Suddenly, the GPS started jumping 180 degrees. It would point the direction that it had been sending me, and then back the way I had come. I went the direction I thought I should go, and eventually the GPS agreed with me.

I came to another slope and started making my way up, but the GPS read that I should be correcting my course by 90 degrees to the left, so that's the way I turned. Only to have it switch minutes later to tell me I should be going the other way along the slope.

Every time I followed the GOTO arrow on the GPS, I was led through the thickest, most awful brush or right into the longest, highest spikiest deadfall. Eventually, I turned off the GPS and struck out in the direction I thought the confluence lay.

After climbing steadily, I was now in a forest full of balsam pine, so I had gained some good elevation, but instead of getting thinner, like I had expected, the old growth, with masses of willows beneath, got thicker.

I turned on the GPS, and waited for a signal. After several minutes, I began walking to see if I could find a clearing to get a better read from the satellites. I eventually found one, but it was a small clearing, surrounded by towering balsam pines, and the signal was weak, picking up four satellites and barely even those. I had 1.5 km to go.

I followed the GPS, despite its flipping, through a marsh and then up through more balsam pine and willow mesh. I was continually losing the satellite signal and continually having to find a new course through the maze of willows and giant fallen pine.

Eventually, I reached a mossy clearing with a big quartz vein protruding from beneath the moss. I stopped here to allow the GPS to get a better signal. The time was 13:00 PST and I was now 0.5km away.

I pushed onwards and upwards. The trees thinned and the willows receded and the going got easier. I worked my way closer and closer to the confluence before finally finding it near the crest of the mountain.

It took a while to find the spot where my GPS would read exactly N60'00.000 W132'00.000, because it kept trying to average out the spot, but find it I did.

I took my pictures thinking, "Anybody who reads this entry is going to look at these pictures and say, 'Thick brush! What is he talking about?! That's not thick; It looks like a walk in the park!'" There wasn't even a good view from the confluence site and the short jaunt to the top of the mountain didn't reveal anything better. The trees obscured any photo-worthy view. It was all right, though. I didn't need anything spectacular. I had found the confluence.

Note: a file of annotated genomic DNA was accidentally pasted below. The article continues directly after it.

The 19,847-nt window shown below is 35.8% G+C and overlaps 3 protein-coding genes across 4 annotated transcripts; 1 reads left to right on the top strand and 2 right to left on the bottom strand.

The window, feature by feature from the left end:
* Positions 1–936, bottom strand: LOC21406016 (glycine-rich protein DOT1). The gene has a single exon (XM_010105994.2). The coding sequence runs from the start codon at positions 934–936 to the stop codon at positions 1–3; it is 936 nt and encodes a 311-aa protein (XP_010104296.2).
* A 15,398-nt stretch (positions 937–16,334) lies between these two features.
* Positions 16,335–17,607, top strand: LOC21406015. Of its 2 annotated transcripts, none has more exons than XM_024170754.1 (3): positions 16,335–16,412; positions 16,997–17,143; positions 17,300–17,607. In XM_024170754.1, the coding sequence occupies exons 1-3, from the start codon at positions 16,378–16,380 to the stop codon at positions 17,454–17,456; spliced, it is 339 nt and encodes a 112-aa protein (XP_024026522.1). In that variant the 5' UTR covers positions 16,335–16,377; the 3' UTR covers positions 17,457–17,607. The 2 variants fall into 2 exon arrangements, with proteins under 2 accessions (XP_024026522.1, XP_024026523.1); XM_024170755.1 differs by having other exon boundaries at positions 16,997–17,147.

After a quick break and a celebratory swig of juice, I decided to pretty much ignore the GPS on the way back to the car and pick my own route. And I'm glad that I did.

I stuck to more southerly-facing exposures and was rewarded by a light breeze that kept me cool and the bugs "away". The route, while longer, kept me mostly out of the marshy, willowy areas and on clearer, mossy ridges.

As I descended towards the lake, I periodically consulted the GPS. Every time I turned it on, it would take upwards of five minutes to acquire the satellite signals it needs for 3D navigation. The slow response was not behaviour I had experienced from my GPS before, but the canopy was quite thick and the mountain seemed to be in the way of most of the satellites.

I eventually made it to the shore at the middle of the lake before turning eastwards and following just uphill from the marshy, willowy shore. I crossed the creek and again pushed through the willow and marsh at the head of the lake. When I reached my car I was dirty, tired, covered in bloody blackfly bites, and totally satisfied.

This was my first confluence find. I can't wait for the next one!

 All pictures
#1: Looking southwards from the confluence
#2: Looking northwards from the confluence.
#3: View of the confluence
#4: Looking westwards from the confluence
#5: Looking eastwards from the confluence
#6: Bloodied but successful
ALL: All pictures on one page
The Yukon Territory/British Columbia demarcation line is passing 14 m south of the Confluence.